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One of the users of our RouterCheck tool was complaining about random popups containing ads in Spanish and Russian. Upon investigation, we found that the DNS settings on his router were changed to

93.158.212.36

I'm not aware of this DNS Server being problematic, but I have some suspicions.

Does anyone know if this server is known to be rogue?

If not, what should be done to test whether it is?

Finally, if it is, what next?? Do we submit to CERT?

  • Did you search the known threat intelligence feeds for this IP? – Justin Andrusk Nov 4 '15 at 20:40
  • No, that's my question. Where should I be looking? I did Google the IP address and found some other people who had problems with similar popups which leads me to believe that this DNS Server is the problem, but no one else seems to be going in that direction. – Sander Smith Nov 6 '15 at 0:00
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Does anyone know if this server is known to be rogue? If not, what should be done to test whether it is?

Using tools like the one you used is one way to see if your DNS has been hijack, but it is not foolproof. In this case you may have a false positive as the address in question is owned by serverius. They offer a wide range of network services which could legitimately explain why that IP was set as the routers primary DNS server. I would investigate if they are a vendor to your organisation (or network provider). There is a chance that the popups and DNS settings are unconnected. (Although they may indeed be connected, obviously I do not have the information to make that judgement.)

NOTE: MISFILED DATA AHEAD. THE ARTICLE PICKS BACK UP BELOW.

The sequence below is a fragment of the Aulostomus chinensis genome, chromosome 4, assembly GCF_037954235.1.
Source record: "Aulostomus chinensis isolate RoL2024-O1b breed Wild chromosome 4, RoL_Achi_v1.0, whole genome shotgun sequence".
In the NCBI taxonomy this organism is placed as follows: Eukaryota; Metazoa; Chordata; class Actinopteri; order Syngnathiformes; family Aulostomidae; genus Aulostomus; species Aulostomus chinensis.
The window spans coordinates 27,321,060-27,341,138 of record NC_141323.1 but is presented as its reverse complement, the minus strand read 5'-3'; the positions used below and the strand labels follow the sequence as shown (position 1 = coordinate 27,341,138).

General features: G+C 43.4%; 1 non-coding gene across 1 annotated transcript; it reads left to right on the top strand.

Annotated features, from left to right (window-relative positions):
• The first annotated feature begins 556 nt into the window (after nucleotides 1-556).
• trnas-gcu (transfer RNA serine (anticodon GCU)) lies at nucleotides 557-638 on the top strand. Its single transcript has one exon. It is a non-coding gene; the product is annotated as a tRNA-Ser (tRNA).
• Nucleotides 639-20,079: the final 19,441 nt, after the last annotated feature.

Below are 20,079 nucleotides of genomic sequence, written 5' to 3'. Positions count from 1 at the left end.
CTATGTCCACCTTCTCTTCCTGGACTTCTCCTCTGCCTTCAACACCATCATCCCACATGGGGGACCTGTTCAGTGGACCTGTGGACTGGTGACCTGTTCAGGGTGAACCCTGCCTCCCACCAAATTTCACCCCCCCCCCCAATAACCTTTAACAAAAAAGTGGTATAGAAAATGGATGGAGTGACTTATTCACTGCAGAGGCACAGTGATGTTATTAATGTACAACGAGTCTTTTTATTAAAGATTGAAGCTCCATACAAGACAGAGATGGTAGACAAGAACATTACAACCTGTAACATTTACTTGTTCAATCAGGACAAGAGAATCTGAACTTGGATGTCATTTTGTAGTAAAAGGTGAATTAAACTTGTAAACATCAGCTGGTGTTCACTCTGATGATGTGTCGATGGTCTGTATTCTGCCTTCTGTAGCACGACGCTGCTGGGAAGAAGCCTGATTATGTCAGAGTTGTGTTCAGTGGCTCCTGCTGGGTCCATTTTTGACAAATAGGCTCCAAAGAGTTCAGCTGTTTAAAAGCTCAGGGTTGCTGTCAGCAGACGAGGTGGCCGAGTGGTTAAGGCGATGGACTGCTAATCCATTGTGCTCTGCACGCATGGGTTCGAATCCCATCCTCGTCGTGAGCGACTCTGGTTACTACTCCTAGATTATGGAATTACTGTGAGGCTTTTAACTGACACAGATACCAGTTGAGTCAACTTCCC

Finally, if it is, what next?? Do we submit to CERT?

If the IP was in fact being used for malicious purposes you could submit it to various groups to investigate and have it placed into their blacklists or reputational databases. Examples of these groups are amongst others, the various national CERT groups. Gaining access to the CERT groups is different depending on what country you are in. The UK for example allows users who belong to various organisations across industry and government to apply to join online.

Many vendors such as Symantec and McAfee also allow you to submit IP's you believe to be rouge for investigation, normally via their customer portals.

The information on these lists is only of use if you have both access to it and make use of it in some way. Even then black lists and reputational databases are not a magic bullet as malicious IP's are an extremely dynamic entity and one that is very easy to subvert.

For quick investigations I usually use the Internet Storm Centre IP checker and IPVoid which is a meta site for many open source intelligence based blacklists and reputation lists. This is a good way to quickly find out if a particular IP is known for being connected to malicious activity.

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